In 1020 BCE a Jewish monarchy was established under King Saul. Saul consolidated Jewish control over the land in a number of successful battles.  After the death of Saul, David became king in 1004 BCE. It was David who moved Israel's capital from Hevron to  Jerusalem.

David established Israel as a major power in the region by successful military expeditions, including the final defeat of the Philistines, as well as the development of a network of friendly alliances with nearby kingdoms.

David reined for 39 years and was succeeded by his son Solomon who became king in 965 BCE. Solomon further strengthened the kingdom which ranged from the Mediteranean Sea on the west, to the eastern shores of the Jordan river on the east, to what is now southern Lebanon in the north to the Negev in the south.

Solomon's crowning achievement was the building of the first Temple in Jerusalem in 960 BCE.  The Temple became the center of Jewish national and religious life.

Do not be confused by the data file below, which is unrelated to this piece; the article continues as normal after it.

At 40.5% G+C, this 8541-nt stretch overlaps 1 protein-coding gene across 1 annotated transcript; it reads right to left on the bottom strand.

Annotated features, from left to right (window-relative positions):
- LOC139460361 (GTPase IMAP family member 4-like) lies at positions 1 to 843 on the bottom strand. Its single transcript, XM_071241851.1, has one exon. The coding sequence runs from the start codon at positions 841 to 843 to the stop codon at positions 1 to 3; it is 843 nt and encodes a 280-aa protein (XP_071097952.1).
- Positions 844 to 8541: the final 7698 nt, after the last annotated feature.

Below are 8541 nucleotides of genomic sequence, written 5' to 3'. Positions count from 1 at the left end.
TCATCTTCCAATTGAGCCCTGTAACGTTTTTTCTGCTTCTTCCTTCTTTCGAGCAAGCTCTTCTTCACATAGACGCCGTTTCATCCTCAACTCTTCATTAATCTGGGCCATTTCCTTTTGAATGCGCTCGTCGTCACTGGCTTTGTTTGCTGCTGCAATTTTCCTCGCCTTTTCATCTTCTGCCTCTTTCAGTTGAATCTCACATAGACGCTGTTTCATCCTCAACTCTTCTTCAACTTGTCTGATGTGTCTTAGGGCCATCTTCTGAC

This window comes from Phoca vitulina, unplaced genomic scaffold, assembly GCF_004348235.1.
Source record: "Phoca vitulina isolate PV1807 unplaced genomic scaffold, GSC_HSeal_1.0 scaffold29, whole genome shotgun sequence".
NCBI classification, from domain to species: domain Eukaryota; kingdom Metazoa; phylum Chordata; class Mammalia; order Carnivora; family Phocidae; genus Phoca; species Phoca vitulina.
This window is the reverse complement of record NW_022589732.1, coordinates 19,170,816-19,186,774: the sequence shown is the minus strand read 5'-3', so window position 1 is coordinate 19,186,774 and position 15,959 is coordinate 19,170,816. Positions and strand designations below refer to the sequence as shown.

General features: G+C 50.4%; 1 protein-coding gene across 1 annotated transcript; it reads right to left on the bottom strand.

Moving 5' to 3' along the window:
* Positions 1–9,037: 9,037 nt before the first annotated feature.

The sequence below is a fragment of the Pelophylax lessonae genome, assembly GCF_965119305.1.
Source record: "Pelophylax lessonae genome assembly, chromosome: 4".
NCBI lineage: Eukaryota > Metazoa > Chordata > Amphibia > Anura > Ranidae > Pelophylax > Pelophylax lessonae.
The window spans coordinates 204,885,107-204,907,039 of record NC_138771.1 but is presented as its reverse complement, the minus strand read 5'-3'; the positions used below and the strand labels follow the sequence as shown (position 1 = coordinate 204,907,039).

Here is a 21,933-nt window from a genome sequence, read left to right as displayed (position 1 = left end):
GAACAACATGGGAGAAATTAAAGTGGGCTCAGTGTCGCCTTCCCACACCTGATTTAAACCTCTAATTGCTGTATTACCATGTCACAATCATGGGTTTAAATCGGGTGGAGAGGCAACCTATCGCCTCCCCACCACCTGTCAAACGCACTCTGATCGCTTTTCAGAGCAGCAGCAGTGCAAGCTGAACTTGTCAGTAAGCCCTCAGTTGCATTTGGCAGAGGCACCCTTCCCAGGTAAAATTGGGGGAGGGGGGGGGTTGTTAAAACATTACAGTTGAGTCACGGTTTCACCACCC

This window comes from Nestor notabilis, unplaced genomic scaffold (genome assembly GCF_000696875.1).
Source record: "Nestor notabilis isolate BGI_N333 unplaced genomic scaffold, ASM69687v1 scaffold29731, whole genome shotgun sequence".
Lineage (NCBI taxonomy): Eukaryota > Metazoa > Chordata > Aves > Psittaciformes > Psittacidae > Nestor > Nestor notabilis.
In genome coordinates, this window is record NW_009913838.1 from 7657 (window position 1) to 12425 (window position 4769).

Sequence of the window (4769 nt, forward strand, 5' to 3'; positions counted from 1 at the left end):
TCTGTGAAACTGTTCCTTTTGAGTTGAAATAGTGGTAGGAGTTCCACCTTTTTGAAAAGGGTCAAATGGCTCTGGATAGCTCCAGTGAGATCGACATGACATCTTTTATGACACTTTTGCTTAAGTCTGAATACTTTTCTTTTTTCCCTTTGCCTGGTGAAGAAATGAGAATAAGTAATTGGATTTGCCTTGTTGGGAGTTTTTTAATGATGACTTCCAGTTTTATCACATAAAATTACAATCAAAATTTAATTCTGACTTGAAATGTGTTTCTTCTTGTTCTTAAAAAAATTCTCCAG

After the death of  Solomon, disputes between his heirs resulted in the splitting of the kingdom in 930 BCE. The kingdom of Israel was in the north, and the kingdom of Judah in the south. The divided weakened kingdom of Israel was conquered by the Assyrians in 720 BCE. Those from the northern kingdom of Israel were absorbed in the Assyrian Empire and became known as the ten lost tribes of Israel. The southern kingdom of Judah lasted another 120 years until 598 BCE when it was ultimately conquered by the Babylonians. Jerusalem was seiged and the first Temple destroyed. Jehoiachin king of Judah, was captured by King Nebuchadnezzar and taken to Babylon, along with thousands of Jerusalem's principal citizens. Over the next 15 years the rest of the  Jewish population were exiled to Babylonia. During the Babylonian exile a number of important changes occurred. The Hebrew alphabet evolved into the format still in use today and the Torah emerged as the central guide to Jewish observance.